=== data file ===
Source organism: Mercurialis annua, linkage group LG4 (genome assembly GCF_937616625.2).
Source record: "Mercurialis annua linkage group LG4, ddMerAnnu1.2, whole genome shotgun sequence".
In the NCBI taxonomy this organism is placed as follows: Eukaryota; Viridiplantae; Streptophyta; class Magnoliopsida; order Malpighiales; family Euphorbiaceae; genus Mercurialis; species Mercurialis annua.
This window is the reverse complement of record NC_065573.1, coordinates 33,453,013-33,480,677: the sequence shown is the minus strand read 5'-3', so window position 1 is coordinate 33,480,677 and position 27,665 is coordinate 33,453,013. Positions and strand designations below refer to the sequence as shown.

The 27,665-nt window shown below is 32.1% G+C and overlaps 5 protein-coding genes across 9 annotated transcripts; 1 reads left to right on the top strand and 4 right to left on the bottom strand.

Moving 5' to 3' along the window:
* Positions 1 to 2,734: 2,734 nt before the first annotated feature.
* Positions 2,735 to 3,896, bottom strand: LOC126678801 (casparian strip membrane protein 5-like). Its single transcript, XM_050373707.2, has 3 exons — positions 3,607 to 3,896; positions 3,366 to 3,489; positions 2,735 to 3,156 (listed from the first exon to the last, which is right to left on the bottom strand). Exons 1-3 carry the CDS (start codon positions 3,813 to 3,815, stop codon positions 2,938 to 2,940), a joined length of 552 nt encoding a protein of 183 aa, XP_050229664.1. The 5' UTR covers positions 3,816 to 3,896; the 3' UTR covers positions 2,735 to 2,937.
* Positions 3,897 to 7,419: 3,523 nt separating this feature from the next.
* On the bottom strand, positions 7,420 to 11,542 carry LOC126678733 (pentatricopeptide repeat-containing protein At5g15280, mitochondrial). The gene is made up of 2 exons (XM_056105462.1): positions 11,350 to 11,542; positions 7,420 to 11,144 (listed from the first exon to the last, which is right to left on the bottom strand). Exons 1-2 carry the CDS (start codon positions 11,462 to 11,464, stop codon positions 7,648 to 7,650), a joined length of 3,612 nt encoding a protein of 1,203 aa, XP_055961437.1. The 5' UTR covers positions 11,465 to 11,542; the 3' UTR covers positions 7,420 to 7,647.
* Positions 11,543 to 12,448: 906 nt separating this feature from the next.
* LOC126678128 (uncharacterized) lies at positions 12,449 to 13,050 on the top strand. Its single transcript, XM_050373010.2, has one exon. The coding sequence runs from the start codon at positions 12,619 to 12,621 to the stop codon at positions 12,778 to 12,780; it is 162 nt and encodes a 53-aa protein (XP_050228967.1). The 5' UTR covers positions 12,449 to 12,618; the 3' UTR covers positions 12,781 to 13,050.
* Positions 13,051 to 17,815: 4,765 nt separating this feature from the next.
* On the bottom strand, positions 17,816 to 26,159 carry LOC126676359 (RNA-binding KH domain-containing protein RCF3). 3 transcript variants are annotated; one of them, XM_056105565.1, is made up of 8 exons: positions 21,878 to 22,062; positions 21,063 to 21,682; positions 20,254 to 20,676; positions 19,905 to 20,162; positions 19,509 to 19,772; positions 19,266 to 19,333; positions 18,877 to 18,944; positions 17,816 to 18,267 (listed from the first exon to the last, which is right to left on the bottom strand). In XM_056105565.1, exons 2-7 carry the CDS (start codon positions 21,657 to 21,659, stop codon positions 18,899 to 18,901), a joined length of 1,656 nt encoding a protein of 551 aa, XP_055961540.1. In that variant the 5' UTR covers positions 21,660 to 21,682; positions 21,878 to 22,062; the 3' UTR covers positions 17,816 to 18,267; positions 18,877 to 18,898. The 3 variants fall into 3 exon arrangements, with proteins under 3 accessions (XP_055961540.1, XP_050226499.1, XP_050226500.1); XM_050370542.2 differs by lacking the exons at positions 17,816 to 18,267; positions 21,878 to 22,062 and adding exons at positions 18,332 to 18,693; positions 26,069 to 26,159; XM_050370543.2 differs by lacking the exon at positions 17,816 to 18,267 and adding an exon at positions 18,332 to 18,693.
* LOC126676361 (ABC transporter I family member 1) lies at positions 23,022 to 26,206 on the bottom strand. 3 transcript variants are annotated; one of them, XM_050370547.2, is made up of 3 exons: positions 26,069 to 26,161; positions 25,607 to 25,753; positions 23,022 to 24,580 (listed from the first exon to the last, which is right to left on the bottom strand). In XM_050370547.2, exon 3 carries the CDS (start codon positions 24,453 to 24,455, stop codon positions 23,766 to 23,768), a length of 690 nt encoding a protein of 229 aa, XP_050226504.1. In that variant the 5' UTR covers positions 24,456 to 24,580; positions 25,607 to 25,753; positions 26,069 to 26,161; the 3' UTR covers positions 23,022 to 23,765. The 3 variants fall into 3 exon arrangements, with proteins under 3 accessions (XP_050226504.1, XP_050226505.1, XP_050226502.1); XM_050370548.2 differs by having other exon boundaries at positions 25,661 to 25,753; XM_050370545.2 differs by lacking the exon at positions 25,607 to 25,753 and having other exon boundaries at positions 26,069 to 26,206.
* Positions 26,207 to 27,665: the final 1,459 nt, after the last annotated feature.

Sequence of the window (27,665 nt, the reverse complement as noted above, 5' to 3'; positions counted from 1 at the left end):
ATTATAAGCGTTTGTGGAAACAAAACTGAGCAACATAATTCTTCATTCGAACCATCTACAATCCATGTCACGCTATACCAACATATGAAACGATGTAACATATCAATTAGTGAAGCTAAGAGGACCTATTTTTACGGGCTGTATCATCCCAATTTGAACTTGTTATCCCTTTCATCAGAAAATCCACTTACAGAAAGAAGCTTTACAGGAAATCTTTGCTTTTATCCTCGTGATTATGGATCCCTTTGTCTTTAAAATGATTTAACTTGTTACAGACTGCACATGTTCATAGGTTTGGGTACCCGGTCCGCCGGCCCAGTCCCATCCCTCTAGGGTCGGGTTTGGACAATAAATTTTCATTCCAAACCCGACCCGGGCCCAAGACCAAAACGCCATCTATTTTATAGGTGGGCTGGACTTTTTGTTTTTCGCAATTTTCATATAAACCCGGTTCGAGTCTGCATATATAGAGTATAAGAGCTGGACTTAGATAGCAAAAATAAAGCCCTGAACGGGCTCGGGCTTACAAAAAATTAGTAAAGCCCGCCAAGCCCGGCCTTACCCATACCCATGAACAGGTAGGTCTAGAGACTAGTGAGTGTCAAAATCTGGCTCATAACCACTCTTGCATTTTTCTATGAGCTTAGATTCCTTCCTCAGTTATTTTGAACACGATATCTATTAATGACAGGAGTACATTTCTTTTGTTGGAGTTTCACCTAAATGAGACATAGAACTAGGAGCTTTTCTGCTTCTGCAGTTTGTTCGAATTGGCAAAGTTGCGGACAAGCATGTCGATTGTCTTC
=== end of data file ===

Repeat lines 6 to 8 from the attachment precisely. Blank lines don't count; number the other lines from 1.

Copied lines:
Moving 5' to 3' along the window:
* Positions 1 to 2,734: 2,734 nt before the first annotated feature.
* Positions 2,735 to 3,896, bottom strand: LOC126678801 (casparian strip membrane protein 5-like). Its single transcript, XM_050373707.2, has 3 exons — positions 3,607 to 3,896; positions 3,366 to 3,489; positions 2,735 to 3,156 (listed from the first exon to the last, which is right to left on the bottom strand). Exons 1-3 carry the CDS (start codon positions 3,813 to 3,815, stop codon positions 2,938 to 2,940), a joined length of 552 nt encoding a protein of 183 aa, XP_050229664.1. The 5' UTR covers positions 3,816 to 3,896; the 3' UTR covers positions 2,735 to 2,937.